Starting Out

FAQ and threads for those just starting to hike the Colorado 14ers.
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Starting Out

Postby TravisT » Mon Jan 23, 2012 10:01 am

Hi all,

I'm somewhat new to the climbing 14ers thing but after climbing some smaller stuff last year I think I've been bitten by the bug. Starting this year I'd like to starting working my way through the 14ers in CO and then move on to other states in the future. I have a long background in long course triathlon and trail running so I have a strong fitness base but this is a completely new arena for me and I want to make sure I'm starting slow, learning the basics and not getting in over my head at any point. I've laid out a basic plan to learn more about the sport and start out with some reasonable climbs but would really appreciate any feedback or criticism from those that have been doing this for awhile. I'm planning out taking the weekend Intro to Mountaineering course through Colorado Mountain School in April before attempting anything. Can't take the week long course due to work schedule but plan to later on in the fall hopefully. I've planned on my first climbs to be the last weekend in May. Starting out really easy. Pikes Peak and Grays/Torreys. I'm open to feedback on whether these wouldn't be a good idea though. I have a list of others I plan on attempting over the summer. Not much more than Class 2 stuff with a bit of Class 3 maybe. I'd like to continue climbing over the winter as well so outside of the weeklong course from CMS I plan on taking or some avalanche training are there any other suggestions on what I can be doing to learn more? I tend to get heavily involved in my sports and activities so I see this becoming a major player in my life but I want to make sure I'm setting myself up for success. Thanks all for any input and I'd love to get a chance to climb with any of you and learn in the field.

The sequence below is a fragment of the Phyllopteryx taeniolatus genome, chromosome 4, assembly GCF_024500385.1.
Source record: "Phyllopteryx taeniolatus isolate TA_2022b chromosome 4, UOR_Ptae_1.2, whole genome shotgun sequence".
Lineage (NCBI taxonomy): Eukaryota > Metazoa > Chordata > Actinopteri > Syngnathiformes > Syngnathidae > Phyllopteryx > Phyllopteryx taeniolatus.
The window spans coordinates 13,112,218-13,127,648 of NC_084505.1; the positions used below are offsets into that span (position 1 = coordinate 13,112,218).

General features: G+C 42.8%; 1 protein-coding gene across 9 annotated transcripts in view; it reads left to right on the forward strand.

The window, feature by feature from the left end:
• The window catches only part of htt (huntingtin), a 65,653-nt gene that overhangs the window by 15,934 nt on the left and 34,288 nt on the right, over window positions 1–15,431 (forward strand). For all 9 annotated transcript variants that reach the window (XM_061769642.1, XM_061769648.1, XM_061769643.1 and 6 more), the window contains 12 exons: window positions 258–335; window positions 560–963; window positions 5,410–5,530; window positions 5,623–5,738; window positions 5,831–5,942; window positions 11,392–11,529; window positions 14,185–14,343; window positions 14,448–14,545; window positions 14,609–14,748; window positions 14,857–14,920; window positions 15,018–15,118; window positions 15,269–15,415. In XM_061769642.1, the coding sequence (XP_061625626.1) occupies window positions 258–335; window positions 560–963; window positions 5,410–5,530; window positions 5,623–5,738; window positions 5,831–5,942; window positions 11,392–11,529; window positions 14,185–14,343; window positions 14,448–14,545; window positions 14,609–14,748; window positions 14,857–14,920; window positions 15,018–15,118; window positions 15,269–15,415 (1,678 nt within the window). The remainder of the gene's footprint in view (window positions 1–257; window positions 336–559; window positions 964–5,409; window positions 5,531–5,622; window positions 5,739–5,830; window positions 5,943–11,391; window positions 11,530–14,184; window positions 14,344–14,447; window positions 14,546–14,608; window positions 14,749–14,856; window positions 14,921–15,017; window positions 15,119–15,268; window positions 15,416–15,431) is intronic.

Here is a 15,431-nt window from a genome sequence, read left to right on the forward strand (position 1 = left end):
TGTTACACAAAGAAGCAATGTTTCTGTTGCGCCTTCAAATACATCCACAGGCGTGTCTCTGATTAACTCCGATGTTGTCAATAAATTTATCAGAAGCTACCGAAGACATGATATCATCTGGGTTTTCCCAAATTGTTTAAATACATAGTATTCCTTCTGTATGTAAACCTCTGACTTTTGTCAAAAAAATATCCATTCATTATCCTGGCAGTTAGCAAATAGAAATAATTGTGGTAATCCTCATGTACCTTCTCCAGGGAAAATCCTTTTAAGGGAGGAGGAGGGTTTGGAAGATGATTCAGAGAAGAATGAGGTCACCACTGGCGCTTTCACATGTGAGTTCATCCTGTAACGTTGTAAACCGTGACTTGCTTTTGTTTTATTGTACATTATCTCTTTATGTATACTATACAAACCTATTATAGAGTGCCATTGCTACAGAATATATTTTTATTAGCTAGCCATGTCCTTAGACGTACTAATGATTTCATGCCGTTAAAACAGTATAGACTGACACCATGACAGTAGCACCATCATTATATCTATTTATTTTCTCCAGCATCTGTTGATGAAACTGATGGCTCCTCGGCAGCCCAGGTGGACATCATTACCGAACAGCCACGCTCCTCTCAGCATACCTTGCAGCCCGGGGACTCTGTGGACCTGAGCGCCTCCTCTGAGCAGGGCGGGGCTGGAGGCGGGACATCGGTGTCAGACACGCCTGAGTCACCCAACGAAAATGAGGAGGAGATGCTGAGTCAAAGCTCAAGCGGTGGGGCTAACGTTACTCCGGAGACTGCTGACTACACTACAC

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Re: Starting Out

Postby peter303 » Mon Jan 23, 2012 10:45 am

A good fraction of the 14ers are just vigorous walk-up trails. There may be rock scrambling on top.
If you can run for an hour, you probably fit enough for the easier ones.

I'd wait until June to climb the first one. You dont want have worry about winter complications on the first ones.
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Re: Starting Out

Postby Tornadoman » Mon Jan 23, 2012 2:54 pm

Sounds like you have a good strategy of starting with some easier hikes and going from there. I would recommend that you start early on the summer hikes to increase your chances of getting down before afternoon thunderstorms. Also, don't be afraid to turn back if the weather isn't good or you aren't feeling great, there is always another day. Welcome to the addiction that is :D
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Re: Starting Out

Postby DeTour » Mon Jan 23, 2012 7:43 pm

My .25c is don't be too shy about taking on some of the harder routes fairly early. Not first - by all means start on a class 1 or 2 trail - but a fit, athletic guy will probably find some of the class 3 scrambling to your liking, especially after a little CMS training. (Unless you prove to have a deep natural aversion to exposure, but you may already have an idea of how you react to that from your "smaller stuff.") A relatively easy class 3 like Kit Carson may turn out to be just right for you after a couple starters. Your physical fitness would be an advantage on a long hike like KC/Challenger.

Having done Sherman last summer, I would recommend it as a good starter: short, to help you see how your body handles the altitude; and slightly more sporting than Greys/Torreys standard route.

If you find you're OK with a little exposure after a few peaks, think about Longs. It's a marathon length, which plays to your strength, and a classic mountain.